Fig. 5 is a detail view of the sleeve member before assembly; and

Fig. 6 is a detail view of a practical variation in air foil design capable of assembly with the other elements described.

The trap employs a gaseous lure that is generated within a transparent or translucent jar or other suitable vessel.

The jar is provided with an upwardly extending duct having an air foil member disposed both within and without the duct.

An opaque light-absorbing shield is provided above the duct to darken its entrance to prevent flies lured to within the jar by the gaseous emission from seeking to escape by the same route, as will be described.

Referring now to the drawings, the trap comprises a transparent or translucent container 1 preferably shallow and open only at a cylindrical neck 2 formed in its top surface and with neck 2 substantially centrally located in said top surface.

Container 1 is provided as a combination fly collection and gas generating compartment as will be fully described.

Neck 2 is illustrated with threads 3 formed on its outer periphery.

Communicating with neck 2 is opaque cylindrical sleeve 4 disposed above container 1.

Sleeve 4 is open at both ends and is substantially equal in diameter to the interior diameter of the neck 2 to pro vide duct 5 leading from container 1.

Sleeve 4 has formed at its bottom edge an annular collar 6 having an inner diameter slightly greater than the outer diameter of neck 2 so that collar 6 can encompass neck 2.

The inner surface of collar 6 is formed with threads 7 parts 1 to engage the threads 3 on neck 2 and secure sleeve 4 to container 1.

Collar 6 and threads 7 may be so formed as to permit the attachment of sleeve 4 to a standard glass jar such as employed for home preserving of fruits and the like, and any such standard jar having a centrally located neck and surrounding shoulder could be substituted for container 1 if transparent or translucent.

It is not necessary that container 1 be the threaded male member nor that sleeve 4 be the female member as described.

A tightness of fit between threads 3 and 7 should be such as to permit ready removal of sleeve 4 from container 1.

It would be possible to form container 1 and sleeve 4 from the same material, but it further would be advisable to coat sleeve 4 so as to render it opaque.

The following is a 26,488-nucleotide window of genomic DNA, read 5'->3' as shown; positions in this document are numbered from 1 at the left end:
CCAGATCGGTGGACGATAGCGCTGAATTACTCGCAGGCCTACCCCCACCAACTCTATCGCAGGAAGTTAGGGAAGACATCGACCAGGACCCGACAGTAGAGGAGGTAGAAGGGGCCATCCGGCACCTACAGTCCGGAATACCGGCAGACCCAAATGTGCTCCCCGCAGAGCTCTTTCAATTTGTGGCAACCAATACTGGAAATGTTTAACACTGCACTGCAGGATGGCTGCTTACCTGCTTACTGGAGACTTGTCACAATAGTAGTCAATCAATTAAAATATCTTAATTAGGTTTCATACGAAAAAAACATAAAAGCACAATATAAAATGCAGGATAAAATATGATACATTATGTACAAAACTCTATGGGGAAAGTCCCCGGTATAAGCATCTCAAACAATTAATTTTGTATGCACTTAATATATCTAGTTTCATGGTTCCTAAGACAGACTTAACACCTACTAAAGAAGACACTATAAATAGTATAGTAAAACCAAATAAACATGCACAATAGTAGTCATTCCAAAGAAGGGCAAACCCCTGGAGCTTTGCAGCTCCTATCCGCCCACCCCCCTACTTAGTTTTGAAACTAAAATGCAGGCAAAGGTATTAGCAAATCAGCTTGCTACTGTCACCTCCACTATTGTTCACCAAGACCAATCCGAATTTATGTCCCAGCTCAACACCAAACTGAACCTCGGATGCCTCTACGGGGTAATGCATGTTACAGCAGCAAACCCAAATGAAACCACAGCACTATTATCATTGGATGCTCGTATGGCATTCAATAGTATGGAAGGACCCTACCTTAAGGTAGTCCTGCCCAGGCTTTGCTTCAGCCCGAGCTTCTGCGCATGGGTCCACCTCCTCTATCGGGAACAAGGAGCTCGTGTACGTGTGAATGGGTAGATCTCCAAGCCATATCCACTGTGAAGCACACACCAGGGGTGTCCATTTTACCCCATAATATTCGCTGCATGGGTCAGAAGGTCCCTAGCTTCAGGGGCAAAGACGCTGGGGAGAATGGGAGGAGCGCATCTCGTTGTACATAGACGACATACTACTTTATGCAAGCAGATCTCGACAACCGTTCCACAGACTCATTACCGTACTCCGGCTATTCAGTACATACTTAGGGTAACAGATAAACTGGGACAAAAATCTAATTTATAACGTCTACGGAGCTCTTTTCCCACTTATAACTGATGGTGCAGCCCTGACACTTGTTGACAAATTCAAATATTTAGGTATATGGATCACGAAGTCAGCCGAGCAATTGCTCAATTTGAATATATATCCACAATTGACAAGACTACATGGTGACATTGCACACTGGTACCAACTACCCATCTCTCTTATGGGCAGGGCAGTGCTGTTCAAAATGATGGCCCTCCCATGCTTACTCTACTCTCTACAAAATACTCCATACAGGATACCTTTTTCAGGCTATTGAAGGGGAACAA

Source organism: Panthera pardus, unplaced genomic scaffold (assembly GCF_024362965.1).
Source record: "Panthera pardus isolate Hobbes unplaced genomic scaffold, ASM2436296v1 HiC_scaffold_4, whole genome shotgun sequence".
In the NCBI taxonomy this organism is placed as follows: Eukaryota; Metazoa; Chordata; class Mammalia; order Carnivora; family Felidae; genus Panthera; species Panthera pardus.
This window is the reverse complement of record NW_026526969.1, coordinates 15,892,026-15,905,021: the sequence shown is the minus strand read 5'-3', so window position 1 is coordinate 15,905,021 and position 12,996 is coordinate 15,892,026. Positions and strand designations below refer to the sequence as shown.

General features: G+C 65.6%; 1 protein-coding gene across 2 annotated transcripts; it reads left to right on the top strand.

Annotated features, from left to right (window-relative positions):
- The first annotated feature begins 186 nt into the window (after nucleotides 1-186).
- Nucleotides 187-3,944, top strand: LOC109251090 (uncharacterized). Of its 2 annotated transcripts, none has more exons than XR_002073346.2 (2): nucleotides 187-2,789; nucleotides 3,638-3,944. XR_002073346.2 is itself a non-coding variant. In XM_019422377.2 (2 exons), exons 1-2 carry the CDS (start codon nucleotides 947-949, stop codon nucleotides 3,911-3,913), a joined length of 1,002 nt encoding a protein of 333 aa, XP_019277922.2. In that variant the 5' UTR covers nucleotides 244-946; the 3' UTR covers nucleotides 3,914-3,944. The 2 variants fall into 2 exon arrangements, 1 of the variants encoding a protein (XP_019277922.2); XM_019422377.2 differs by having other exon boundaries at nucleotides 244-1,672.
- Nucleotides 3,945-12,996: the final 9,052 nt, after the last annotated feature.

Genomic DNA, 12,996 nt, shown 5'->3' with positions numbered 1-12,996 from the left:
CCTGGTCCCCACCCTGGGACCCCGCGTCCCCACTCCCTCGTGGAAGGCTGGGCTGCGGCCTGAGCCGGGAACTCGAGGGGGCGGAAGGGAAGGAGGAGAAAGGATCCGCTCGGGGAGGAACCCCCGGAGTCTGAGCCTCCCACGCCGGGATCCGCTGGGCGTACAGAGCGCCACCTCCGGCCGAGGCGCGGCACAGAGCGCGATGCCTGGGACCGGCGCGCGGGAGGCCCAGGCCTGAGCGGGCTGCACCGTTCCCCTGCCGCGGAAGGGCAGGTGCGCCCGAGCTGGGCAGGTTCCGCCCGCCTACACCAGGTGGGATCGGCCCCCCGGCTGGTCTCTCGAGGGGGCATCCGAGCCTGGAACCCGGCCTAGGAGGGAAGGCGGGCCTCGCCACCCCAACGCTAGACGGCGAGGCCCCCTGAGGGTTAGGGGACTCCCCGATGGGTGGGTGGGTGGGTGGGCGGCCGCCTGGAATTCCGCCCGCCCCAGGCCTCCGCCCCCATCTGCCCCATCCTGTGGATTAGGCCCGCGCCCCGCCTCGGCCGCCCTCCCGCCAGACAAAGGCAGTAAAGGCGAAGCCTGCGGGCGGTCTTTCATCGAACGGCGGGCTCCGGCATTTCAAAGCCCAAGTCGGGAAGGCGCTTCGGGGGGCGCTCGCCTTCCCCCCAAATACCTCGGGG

The upper edge of sleeve 4 is turned slightly to form an annular lip 8, its function to be subsequently described.

Air foil or fin member 9 is disposed both within and without sleeve 4 extending downwardly closely adjacent to neck 2.

Air foil 9 should be formed from thin plates so its disposition within sleeve 4 will not unduly obstruct duct 5.

As illustrated, air foil 9 may comprise three fins formed from two thin sheets of metal designated as members 10 and 11, as'shown before assembly in Figs. 3 and 4.

Member 10 is creased along its vertical centerline to provide two fins spaced 120 apart. Member 11 is bent to form a small vertical marginal flange at a 120 angle thereto, and said flange is welded to member 10 adjacent to its vertical crease.

' Members 10 and 11 are formed with vertical slots 12 equally spaced from the vertical centerline of member alignment of airfoil 9 when assembled and to secure air foil 9 to sleeve 4 when the trap is supported from above. Notches maybe formed in members 10 and 11 at the upper ends of slots 12, as at 15, thus providing a space to accommodate projections 14 when extending through apertures 13.

' The top edges 16 of members 10 and 11 are slightly arcuate.

The juncture of the side and bottom edges of members 10 and 11 may be rounded as at 17 to avoid sharp corners thatmight cut'the hands of one assembling or servicing the trap. V V

The air foil 9 provided by members 10 and 11'need not be limited to three fins nor capable of assembly exactly as shown. Any suitable number of fins and any manner of assembly may be employed, as desired. Fig. 6

illustrates a variation in air foil construction employing four fins 10a, 10b, 11a and 11b of a different configuration. T i